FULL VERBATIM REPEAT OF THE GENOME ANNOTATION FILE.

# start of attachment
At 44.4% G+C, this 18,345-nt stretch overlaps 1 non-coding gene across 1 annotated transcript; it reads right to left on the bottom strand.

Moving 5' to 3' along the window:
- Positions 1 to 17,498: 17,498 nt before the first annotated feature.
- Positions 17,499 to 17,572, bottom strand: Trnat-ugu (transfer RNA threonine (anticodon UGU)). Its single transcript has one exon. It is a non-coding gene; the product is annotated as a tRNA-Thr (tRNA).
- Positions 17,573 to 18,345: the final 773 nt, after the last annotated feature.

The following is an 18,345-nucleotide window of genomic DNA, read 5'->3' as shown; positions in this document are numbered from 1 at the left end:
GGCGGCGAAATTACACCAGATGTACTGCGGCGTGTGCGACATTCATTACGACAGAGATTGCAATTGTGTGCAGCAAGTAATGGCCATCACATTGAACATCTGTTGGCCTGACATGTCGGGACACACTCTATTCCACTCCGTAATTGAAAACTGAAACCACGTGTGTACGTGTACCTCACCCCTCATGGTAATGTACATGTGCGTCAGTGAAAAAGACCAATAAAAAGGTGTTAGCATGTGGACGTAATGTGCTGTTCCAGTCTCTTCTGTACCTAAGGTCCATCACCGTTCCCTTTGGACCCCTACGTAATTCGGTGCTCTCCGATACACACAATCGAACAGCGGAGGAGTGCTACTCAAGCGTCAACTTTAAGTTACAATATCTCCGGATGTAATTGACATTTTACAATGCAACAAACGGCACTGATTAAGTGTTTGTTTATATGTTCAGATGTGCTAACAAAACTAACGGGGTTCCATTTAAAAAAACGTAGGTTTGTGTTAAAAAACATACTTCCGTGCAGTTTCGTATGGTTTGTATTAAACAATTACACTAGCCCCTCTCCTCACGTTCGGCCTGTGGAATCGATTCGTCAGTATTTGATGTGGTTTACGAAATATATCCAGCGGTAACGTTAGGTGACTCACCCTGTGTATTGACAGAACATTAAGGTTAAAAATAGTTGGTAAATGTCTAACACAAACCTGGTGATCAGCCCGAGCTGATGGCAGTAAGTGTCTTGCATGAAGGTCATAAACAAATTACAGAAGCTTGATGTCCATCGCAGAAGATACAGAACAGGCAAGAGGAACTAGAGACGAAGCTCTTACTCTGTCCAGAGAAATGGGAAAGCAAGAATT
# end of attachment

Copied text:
At 44.4% G+C, this 18,345-nt stretch overlaps 1 non-coding gene across 1 annotated transcript; it reads right to left on the bottom strand.

Moving 5' to 3' along the window:
- Positions 1 to 17,498: 17,498 nt before the first annotated feature.
- Positions 17,499 to 17,572, bottom strand: Trnat-ugu (transfer RNA threonine (anticodon UGU)). Its single transcript has one exon. It is a non-coding gene; the product is annotated as a tRNA-Thr (tRNA).
- Positions 17,573 to 18,345: the final 773 nt, after the last annotated feature.

The following is an 18,345-nucleotide window of genomic DNA, read 5'->3' as shown; positions in this document are numbered from 1 at the left end:
GGCGGCGAAATTACACCAGATGTACTGCGGCGTGTGCGACATTCATTACGACAGAGATTGCAATTGTGTGCAGCAAGTAATGGCCATCACATTGAACATCTGTTGGCCTGACATGTCGGGACACACTCTATTCCACTCCGTAATTGAAAACTGAAACCACGTGTGTACGTGTACCTCACCCCTCATGGTAATGTACATGTGCGTCAGTGAAAAAGACCAATAAAAAGGTGTTAGCATGTGGACGTAATGTGCTGTTCCAGTCTCTTCTGTACCTAAGGTCCATCACCGTTCCCTTTGGACCCCTACGTAATTCGGTGCTCTCCGATACACACAATCGAACAGCGGAGGAGTGCTACTCAAGCGTCAACTTTAAGTTACAATATCTCCGGATGTAATTGACATTTTACAATGCAACAAACGGCACTGATTAAGTGTTTGTTTATATGTTCAGATGTGCTAACAAAACTAACGGGGTTCCATTTAAAAAAACGTAGGTTTGTGTTAAAAAACATACTTCCGTGCAGTTTCGTATGGTTTGTATTAAACAATTACACTAGCCCCTCTCCTCACGTTCGGCCTGTGGAATCGATTCGTCAGTATTTGATGTGGTTTACGAAATATATCCAGCGGTAACGTTAGGTGACTCACCCTGTGTATTGACAGAACATTAAGGTTAAAAATAGTTGGTAAATGTCTAACACAAACCTGGTGATCAGCCCGAGCTGATGGCAGTAAGTGTCTTGCATGAAGGTCATAAACAAATTACAGAAGCTTGATGTCCATCGCAGAAGATACAGAACAGGCAAGAGGAACTAGAGACGAAGCTCTTACTCTGTCCAGAGAAATGGGAAAGCAAGAATT